April 19th, 2015
in Op Ed
To the surprise of no-one, UKIP’s leader identified the European Union as his party’s top priority at the launch of its 2015 election manifesto.
The two-page Brexit plan, which is laid out across a backdrop of a very brash British flag, offers some interesting insight into UKIP’s vision of the UK-EU relationship. It is a “roadmap to freedom: the process that will lead Great Britain out of the EU and into the world”.
This sets out the stages of how a Brexit would supposedly work. But even though this has been billed as a fully-costed manifesto, the Brexit plan neglects to take account of a significant cost. If the UK leaves Europe but continues to participate in some projects – as UKIP suggests – it will have to pay for the privilege, just like other countries do.
Unlike the Conservative Party, which has pledged to hold a European referendum by 2017, UKIP wants an in/out vote to be held as soon as possible. The manifesto even suggests a question for the vote:
“Do you wish Britain to be a free, independent, sovereign democracy?”
This question is obviously misleading. It doesn’t even mention the word “membership”, let alone “Europe”. It is clearly meant to attract anti-EU voters who already believe the EU is undemocratic and threatens national sovereignty. If a referendum were held, the question would have to be far more neutral than this suggestion.
But even more misleading is the portrayal of the status quo. The manifesto states that UK ministers and European politicians alike have “confirmed there is no hope of Britain negotiating any opt-outs, or special treatment” from within the EU. But it already has, with exemptions negotiated for the UK on the economic and monetary union, the Schengen area, and some policies on security and justice.
Despite this, UKIP still presents the EU as an undemocratic and inflexible institution that threatens the UK’s influence in the world.
Should British citizens vote in favour of Britain being “a free, independent, sovereign democracy”, UKIP would set a fixed date, two years ahead, for leaving the European Union.
Negotiations with the EU would then start in order to negotiate a new form of partnership. The main objective of these negotiations would be to seek continued access on free-trade terms to the EU’s single market.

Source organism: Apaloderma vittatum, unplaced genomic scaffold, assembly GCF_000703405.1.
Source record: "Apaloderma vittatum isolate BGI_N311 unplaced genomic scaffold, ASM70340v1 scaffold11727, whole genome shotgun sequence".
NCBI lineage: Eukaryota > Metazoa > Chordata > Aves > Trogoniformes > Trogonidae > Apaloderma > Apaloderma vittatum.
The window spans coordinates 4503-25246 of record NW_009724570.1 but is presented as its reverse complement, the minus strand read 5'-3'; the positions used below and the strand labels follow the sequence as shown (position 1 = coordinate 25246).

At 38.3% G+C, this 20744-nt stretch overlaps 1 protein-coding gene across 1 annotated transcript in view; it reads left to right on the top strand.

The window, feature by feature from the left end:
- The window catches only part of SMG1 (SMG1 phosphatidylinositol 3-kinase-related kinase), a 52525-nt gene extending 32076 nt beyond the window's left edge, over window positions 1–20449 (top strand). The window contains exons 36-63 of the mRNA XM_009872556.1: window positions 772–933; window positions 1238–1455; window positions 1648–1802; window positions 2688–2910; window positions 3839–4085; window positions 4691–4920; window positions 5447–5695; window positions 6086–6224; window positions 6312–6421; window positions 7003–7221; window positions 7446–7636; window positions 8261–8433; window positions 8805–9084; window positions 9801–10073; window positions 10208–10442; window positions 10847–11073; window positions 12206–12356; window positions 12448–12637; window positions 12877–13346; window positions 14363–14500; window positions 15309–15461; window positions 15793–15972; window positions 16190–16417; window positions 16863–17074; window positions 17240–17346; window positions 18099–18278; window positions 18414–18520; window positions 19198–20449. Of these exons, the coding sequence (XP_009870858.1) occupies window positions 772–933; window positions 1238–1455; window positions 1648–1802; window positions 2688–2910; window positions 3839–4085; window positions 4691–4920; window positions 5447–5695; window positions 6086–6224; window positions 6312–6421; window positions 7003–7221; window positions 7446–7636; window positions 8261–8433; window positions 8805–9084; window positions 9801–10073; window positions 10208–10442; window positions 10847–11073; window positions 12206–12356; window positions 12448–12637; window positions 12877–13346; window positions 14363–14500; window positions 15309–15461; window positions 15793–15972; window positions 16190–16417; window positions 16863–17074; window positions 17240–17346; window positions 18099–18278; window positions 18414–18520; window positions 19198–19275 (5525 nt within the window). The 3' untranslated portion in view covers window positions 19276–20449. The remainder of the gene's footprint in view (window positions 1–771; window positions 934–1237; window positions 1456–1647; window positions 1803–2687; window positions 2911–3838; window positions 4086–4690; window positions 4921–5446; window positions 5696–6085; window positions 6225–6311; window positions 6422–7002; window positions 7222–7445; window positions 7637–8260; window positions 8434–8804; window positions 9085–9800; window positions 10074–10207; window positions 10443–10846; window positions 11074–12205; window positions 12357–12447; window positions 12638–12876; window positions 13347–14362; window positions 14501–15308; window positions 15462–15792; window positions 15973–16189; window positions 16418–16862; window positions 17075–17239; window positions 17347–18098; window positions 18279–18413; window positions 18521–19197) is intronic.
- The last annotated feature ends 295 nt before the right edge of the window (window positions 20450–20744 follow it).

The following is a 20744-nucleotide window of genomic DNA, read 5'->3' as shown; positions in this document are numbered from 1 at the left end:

It would also continue to participate in a wide range of EU policies, including extradition treaties, cross-border intelligence, disaster relief, accommodation of refugees, pan-EU healthcare arrangements and various other cultural projects.
The main weakness of this plan is that access to the single market and continued participation in all these agreements necessarily has a cost, which is largely ignored.
The possibility of an associated form of membership, whether through the European Economic Area or special arrangements following the Swiss example, could also come to the table, but these too would have a cost for the domestic budget.
Norway, for example pays around €1.63bn a year for its EEA membership. It also paid an additional €296 million in 2013 to participate in EU programmes and agencies.
On top of these financial contributions, the political costs should not be ignored: both Switzerland and Norway have to implement most of the EU’s single market legislation and, in most cases, are excluded from the decision-making process.
Either option would also offer the UK less protection, not more, from the EU decisions that would inevitably still affect it – such as market regulation, tariff barriers (through Customs Union membership) and social policies falling within the scope of the Single Market.
All in all, UKIP’s Brexit proposal is remarkably muddled, and does not offer much of a plan for the UK to leave the European Union. The party wants a referendum as soon as possible and hopes the UK will vote to leave the EU, but also essentially wants to remain part of the EU in a variety of ways. It wants to have its cake and eat it, which is a policy that won’t hold up to much scrutiny.